Here's my idealistic wishful thinking: Imagine if you could conveniently LOCK panniers to the bicycle. Something requiring a key. This way you could easily remove the panniers when needed, but you'd leave the panniers on the bike at most destinations. The best of both worlds. The system should have a comfortable shoulder strap. Also, the lock should prevent thieves from unzipping/unbuckling the panniers.

    I've brainstormed quite a bit about this, so below is my list of dilemmas for each of the systems I'm considering:

    Panniers: Easy for thieves to steal

    Donkey Boxx: Not easily removable; bulkiness gets in the way of locking to racks and carrying up stairs

    Folding baskets: Not waterproof; can't leave items inside if making pit stops at stores, etc.

    Bookbag: sweaty back; not available for spur of the moment shopping unless you always wear a book bag

    I'm sure there's some sort of system out there for people that combine multiple short trips, but I'm just not sure what it is. Any suggestions? Thanks.
    First, buy cheap, used or non name brand panniers then either zip tie or bolt them on your rack.

    If you don't temp the thief with goodies why bother your bike?? Also, locks just keep honest people away.
    My preferred bicycle brand is.......WORKSMAN CYCLES
    I dislike clipless pedals on any city bike since I feel they are unsafe.

    Originally Posted by krazygluon
    Steel: nearly a thousand years of metallurgical development
    Aluminum: barely a hundred, which one would you rather have under your butt at 30mph?

  13. #13
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    for local riding and commuting, i have beverage crates , which are half height milk crates mounted on rear racks. i have a Chrome messenger bag i put in the crate and take with me. the bag is confortable to carry when walking, more so than a typical student backpack and more so thab any pannier except a few that are briefcase type or backpack type ie arkek bug or ortlieb office. the security cable idea for panniers is not too useful as contents can be stolen off bike. as a post above says if i want to transport more stuff i can wear messenger bag and put more stuff in crate. also i can use bag on other bikes without crate mounted or if i am on foot. so for me best option is bag plus crate or a transportable pannier ie arkel bug or ortlieb office.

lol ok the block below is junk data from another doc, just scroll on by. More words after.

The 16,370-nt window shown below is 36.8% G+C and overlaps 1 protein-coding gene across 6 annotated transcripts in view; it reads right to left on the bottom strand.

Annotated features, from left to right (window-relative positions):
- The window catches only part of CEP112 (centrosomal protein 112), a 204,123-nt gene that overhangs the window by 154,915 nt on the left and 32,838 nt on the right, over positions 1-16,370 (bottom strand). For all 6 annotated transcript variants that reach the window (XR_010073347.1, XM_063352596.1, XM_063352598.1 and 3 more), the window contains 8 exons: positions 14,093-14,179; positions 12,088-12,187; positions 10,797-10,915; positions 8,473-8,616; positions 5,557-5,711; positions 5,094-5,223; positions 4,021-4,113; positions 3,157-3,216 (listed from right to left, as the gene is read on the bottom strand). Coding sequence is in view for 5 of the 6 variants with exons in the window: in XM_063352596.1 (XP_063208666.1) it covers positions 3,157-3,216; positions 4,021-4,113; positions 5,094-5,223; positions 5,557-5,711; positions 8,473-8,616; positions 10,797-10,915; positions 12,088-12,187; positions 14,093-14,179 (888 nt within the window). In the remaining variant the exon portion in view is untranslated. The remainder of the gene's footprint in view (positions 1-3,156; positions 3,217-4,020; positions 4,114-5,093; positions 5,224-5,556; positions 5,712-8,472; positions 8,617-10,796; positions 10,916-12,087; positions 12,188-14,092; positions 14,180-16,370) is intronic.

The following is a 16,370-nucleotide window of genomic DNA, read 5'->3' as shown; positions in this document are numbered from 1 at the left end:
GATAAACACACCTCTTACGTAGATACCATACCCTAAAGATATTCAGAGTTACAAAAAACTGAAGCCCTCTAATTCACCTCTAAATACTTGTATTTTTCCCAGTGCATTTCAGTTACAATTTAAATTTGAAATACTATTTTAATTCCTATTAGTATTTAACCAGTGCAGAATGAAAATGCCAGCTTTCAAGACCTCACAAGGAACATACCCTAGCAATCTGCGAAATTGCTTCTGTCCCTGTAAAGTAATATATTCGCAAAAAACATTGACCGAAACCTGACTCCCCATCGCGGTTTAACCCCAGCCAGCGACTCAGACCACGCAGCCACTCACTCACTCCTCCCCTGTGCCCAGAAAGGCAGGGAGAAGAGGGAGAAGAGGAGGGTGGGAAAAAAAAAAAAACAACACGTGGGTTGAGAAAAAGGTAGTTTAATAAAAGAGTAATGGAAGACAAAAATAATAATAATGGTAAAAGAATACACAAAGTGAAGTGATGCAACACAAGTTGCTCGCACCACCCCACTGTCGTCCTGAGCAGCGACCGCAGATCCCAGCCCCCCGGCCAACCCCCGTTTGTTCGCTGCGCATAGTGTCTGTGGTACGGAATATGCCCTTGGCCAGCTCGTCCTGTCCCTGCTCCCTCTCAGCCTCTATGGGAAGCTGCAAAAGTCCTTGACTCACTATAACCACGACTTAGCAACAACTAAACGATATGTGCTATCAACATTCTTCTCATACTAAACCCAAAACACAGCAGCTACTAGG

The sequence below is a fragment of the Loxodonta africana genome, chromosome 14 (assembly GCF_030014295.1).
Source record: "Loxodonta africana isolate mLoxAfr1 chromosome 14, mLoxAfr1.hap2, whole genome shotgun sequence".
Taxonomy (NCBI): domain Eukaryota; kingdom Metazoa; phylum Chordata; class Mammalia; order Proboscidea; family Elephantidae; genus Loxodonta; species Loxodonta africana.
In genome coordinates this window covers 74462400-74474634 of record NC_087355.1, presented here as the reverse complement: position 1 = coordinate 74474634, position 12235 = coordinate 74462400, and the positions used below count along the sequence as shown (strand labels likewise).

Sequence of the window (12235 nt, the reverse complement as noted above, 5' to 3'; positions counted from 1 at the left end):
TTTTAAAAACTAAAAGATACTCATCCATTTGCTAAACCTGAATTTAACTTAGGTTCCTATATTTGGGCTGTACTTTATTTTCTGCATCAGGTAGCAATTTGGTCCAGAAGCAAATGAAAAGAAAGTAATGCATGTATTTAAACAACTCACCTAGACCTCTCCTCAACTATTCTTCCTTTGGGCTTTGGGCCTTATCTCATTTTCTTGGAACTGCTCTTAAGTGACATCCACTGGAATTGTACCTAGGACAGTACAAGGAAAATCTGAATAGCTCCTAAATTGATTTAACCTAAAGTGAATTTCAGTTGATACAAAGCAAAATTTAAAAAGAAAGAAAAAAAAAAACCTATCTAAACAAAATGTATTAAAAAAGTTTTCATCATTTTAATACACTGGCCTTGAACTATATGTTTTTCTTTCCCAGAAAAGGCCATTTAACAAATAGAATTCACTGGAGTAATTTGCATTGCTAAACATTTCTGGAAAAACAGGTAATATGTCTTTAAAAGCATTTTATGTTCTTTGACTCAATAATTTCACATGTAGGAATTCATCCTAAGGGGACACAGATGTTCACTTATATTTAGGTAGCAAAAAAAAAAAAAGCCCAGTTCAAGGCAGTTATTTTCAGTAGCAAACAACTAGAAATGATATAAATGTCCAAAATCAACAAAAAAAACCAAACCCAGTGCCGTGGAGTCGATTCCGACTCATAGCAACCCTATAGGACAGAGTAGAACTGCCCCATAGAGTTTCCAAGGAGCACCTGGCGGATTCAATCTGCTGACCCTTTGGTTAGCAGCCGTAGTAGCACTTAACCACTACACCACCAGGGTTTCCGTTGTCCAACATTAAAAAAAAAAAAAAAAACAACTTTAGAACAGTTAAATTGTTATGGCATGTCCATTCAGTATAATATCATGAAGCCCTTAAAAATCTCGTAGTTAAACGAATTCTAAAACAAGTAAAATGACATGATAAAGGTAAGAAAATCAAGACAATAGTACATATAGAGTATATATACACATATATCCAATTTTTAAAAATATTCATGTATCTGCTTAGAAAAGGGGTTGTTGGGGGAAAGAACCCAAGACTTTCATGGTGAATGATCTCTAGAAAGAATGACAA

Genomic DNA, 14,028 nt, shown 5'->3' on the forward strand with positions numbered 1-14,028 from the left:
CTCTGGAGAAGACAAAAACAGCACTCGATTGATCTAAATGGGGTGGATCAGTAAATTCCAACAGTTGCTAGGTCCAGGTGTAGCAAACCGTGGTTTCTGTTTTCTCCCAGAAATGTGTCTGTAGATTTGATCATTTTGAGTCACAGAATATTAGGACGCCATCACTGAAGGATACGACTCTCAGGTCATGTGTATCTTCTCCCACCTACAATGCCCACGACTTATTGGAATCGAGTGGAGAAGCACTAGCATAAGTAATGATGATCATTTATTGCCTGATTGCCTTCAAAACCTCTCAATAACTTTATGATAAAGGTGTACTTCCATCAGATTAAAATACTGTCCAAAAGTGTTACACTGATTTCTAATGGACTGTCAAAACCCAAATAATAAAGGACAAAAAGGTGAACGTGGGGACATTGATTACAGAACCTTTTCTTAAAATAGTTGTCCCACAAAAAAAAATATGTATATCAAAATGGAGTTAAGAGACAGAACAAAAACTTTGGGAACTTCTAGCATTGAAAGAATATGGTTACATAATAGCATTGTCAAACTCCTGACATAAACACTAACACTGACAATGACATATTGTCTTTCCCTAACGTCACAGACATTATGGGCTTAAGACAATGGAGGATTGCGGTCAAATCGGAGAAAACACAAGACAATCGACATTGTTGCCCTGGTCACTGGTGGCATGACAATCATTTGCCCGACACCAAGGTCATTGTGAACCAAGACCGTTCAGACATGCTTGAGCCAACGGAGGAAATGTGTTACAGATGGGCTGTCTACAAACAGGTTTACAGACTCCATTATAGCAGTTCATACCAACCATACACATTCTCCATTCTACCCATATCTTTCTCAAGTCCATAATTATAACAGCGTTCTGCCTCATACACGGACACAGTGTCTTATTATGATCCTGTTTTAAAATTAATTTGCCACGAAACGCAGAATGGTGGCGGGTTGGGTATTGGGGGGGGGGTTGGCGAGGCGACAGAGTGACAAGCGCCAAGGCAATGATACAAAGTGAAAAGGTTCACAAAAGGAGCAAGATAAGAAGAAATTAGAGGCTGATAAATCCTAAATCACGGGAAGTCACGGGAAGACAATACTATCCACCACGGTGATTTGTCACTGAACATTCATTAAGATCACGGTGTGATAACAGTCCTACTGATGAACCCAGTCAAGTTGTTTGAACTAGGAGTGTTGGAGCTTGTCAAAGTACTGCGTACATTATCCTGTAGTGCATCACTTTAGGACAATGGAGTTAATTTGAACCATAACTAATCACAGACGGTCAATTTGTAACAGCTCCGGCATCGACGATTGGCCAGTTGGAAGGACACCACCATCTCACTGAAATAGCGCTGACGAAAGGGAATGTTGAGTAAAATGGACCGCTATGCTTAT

14. #14
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    i find for commuter bike above works but for recreational rides on bikes without crate or rack i am out of luck. i can use messenger bag but would rather not. im reluctant to mount racks on my sporty fast bikes. but im going to either mount minimal rack or get carradice big saddle bag plus quick release.

  15. #15
    Senior Member rdlange's Avatar
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    I do not use or want panniers that will be theft tempting. Besides they 'flop' around and have alot of other flaws/faults IN MY OPINION... so,

    "for local riding and commuting, i have beverage crates , which are half height milk crates mounted on rear racks."

    I do this also. I have back racks on all my bikes. On recreational rides I put on whatever suits the ride. If I'm worried about theft or do groceries I use plastic bucket panniers and put 'stuff' into cloth shopping bags or a pack I can carry when I get off. If I want to go light I use a crate or basket or whatever and toss the carryable bag/sack/pack on it, to 'carry' when I'm not on the bike. I also found a strapon folding basket for the front rack, that looks cheap enough not to be tempting.

    I also am concerned about what it looks like BUT am trying hard to focus on practicable solutions vs appearances...

    "Bike Hacks" had a recent post about a big basket for commuting carry stuff.

    Oh, the beverage crates, milk crates and plastic buckets were all free and replacable free if damaged, 'removed' or given away to like minded.

    BUT if I were to use 'panniers' they would have to be quick on/off and easily portable, not to mention weatherproof; or so disgusting that no one would even bother with.

  16. #16
    Senior Member Lanovran's Avatar
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    Quote Originally Posted by wahoonc View Post
    I believe there are a couple of companies that make a convertible bag that can be used as a pannier or a backpack, possibly Ortlieb.
    I have a Bontrager "Interchange Market Pannier" (seen here), which can be used either hooked onto a rack as a pannier or carried as a backpack. It's not perfect, by any means, as the backpack straps aren't padded, and they're a bit of a pain to tuck away. It's also not suitable for bad weather, but it serves its purpose pretty well overall.

    I also have a Bontrager trunk bag (one of these), which can be "locked," in a way, onto a Bontrager Interchange-compatible rack, by turning out a bolt inside the clip release to the point where the release can't be pressed in. It stays on my bike all the time.